Ortiz met with the media on Saturday and expressed how happy he was for Kaat and how thrilled he was for Oliva to get in.

"Tony was always there with us, telling us what to do," Ortiz said. "He always wanted the best for us. So it's amazing. I'm very surprised, you know, that I'm going into the Hall of Fame exactly the same day that Tony and Mr. Jim Kaat [are].

"We had a blast at dinner, talking and remembering things. And also talking about Kirby, who was big mentor to me."

Kaat is an original Twin from the 1961 team who watched Oliva go from missing fly balls in the outfield to winning a Gold Glove. Kaat watched Oliva become one of the more feared sluggers in the league. Kaat pitched on the 1965 team that reached the World Series.

Kaat has witnessed the ups and downs of the franchise. Including the contraction scare in 2001 after the Twins were a candidate to move to North Carolina. The Twins avoided contraction and relocation, and in 2002 they won the first of six division titles over a nine-year span.

When it didn't look like Oliva or Kaat would ever end up in the Hall of Fame, the Golden Days Era committee came through. Now not only are fans rejoicing this weekend, but Twins Territory could also be in for another day in Cooperstown when Joe Mauer appears on the writers' ballot for the first time, in 2024.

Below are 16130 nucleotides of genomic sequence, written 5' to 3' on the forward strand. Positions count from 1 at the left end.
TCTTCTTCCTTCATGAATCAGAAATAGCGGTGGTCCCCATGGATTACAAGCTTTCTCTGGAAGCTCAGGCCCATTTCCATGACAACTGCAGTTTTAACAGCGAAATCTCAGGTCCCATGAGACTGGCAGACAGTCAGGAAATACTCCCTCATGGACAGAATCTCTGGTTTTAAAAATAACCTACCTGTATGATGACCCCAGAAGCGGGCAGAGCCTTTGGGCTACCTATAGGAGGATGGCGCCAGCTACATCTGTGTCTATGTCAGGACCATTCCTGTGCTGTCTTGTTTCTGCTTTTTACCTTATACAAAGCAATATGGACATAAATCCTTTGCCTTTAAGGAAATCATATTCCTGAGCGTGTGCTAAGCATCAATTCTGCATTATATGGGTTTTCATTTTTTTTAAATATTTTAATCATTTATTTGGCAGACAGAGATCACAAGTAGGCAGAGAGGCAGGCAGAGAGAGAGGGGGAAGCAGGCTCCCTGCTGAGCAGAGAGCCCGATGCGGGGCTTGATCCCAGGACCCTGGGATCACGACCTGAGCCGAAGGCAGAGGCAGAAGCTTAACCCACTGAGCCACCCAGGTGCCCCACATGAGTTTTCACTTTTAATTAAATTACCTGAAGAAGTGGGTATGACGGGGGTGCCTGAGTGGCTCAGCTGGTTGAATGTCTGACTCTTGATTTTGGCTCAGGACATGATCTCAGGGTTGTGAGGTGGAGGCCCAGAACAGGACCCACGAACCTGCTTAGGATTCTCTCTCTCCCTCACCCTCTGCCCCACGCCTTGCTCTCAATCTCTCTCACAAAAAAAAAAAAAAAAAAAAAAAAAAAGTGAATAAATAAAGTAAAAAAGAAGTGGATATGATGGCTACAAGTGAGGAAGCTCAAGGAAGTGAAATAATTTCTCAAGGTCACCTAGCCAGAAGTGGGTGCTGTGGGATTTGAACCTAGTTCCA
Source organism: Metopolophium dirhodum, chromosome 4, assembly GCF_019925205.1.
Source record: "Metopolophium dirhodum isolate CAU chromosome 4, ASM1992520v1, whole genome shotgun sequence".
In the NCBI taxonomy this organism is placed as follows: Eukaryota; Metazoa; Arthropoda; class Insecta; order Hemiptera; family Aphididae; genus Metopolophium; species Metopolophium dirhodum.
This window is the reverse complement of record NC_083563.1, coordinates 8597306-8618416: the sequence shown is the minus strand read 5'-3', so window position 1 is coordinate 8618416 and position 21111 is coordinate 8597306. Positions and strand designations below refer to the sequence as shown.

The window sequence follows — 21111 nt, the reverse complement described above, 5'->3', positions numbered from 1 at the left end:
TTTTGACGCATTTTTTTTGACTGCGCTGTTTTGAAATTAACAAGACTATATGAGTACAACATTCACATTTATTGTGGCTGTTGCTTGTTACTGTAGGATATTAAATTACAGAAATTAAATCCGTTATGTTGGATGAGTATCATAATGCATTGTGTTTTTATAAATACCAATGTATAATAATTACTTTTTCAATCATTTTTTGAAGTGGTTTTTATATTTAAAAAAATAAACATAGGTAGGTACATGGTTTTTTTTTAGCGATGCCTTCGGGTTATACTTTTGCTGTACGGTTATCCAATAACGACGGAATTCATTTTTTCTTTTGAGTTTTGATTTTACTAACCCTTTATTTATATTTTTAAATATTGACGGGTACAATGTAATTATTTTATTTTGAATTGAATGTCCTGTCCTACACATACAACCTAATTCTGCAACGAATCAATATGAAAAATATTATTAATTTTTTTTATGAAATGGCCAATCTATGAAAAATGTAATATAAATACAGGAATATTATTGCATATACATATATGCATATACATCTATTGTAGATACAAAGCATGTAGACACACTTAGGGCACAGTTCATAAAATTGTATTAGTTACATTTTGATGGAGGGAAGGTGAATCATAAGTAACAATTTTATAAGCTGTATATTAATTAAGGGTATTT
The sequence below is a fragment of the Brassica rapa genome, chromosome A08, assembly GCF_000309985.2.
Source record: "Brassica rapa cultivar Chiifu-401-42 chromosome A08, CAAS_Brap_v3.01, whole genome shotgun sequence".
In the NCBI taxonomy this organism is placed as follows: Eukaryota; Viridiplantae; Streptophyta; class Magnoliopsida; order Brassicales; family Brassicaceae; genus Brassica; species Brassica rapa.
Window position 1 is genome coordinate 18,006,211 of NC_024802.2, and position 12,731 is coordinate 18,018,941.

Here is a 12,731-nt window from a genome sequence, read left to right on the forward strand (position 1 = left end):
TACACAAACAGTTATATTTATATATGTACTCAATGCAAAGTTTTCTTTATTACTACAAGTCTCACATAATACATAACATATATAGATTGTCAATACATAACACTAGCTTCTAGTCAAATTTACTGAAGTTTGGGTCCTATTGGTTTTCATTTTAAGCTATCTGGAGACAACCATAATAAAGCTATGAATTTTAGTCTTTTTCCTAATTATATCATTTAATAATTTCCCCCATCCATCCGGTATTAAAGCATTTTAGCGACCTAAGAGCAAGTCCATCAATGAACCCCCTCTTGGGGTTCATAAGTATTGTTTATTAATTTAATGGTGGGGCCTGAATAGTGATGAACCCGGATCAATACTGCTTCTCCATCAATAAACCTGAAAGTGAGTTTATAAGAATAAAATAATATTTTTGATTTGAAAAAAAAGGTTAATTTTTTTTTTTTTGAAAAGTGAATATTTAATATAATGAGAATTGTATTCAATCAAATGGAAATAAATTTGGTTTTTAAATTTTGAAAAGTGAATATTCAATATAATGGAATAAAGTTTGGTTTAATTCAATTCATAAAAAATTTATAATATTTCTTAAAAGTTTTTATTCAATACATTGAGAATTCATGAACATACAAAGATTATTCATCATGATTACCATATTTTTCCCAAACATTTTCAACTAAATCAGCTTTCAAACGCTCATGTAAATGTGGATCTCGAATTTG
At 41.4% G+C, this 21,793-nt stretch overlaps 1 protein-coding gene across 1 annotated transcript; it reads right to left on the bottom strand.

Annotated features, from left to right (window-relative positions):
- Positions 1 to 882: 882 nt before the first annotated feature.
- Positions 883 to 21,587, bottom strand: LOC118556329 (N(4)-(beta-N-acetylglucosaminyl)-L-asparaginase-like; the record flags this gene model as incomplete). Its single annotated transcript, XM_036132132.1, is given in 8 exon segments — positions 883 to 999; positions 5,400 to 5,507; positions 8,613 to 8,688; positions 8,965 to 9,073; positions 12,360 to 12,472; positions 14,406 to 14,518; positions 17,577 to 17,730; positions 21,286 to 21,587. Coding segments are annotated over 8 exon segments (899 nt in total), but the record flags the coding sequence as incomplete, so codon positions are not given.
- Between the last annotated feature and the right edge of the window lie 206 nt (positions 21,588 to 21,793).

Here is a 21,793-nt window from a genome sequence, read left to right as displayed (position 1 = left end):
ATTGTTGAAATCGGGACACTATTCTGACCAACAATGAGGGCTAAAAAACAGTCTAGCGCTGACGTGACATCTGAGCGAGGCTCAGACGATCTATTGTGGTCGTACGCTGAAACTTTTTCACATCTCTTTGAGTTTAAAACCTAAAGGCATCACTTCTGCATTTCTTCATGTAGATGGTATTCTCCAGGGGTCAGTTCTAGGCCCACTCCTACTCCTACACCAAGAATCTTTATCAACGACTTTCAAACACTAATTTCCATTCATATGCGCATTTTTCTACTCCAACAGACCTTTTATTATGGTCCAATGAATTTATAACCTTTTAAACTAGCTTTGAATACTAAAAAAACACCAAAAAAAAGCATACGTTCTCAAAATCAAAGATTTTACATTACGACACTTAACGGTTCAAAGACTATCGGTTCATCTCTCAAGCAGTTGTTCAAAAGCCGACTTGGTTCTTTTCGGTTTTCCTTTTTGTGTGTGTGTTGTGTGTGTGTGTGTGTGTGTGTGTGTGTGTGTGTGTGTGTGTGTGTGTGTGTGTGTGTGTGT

"I'm sure glad that the Twins didn't lose their franchise," Kaat said, "and I'm able to go in as a Twin."

As the hours pass until the induction ceremony begins, Kaat is pretending he's back in the clubhouse, preparing for his next start.

"That day and night before I start, particularly, it was an important one," the lefthander said. "That's usually the one you don't get as much sleep. So I'm trying to use the experience that I have as a player and kind of slow things down and not get too amped up about."

A slightly husky sportswriter was looking at a display at Otesaga Hotel on Friday night when someone with a thick accent snuck up behind him and barked, "Are you ready to boogie!"

Oliva, Mr. Twin, flashed a wide grin while sporting a party shirt and he headed to the hotel lounge to meet his family. Oliva is basking in the glow created by long-awaited induction into The Hall. His brother, Juan Carlos — who was able to obtain a visa to travel from Cuba to be with his brother for the event — laughed it up with his big brother as they talked.

It took Oliva 45 years to get to Cooperstown. Rod Carew pushed for Oliva's induction in committee meetings and stumped for Oliva on Twitter. Perhaps it worked.

"I tell everybody I was his babysitter when he first come to the big leagues," Oliva said of Carew, "because he was so young."

Now Oliva and Kaat will join Carew, Harmon Killebrew and Bert Blyleven as members of the 1970 Twins team to reach the Hall of Fame.

Of all the inductions on what will be a Made-for-Minnesota day, Oliva's likely will be the most emotional. And he will never forget how long the journey to Cooperstown was.

"We were on the bus [Friday]," said Paul Molitor, another St. Paul great enshrined in the Hall of Fame. "Someone asked Tony how long his speech was.

"Tony said, 'Forty-five minutes. One minute for each year they make me wait."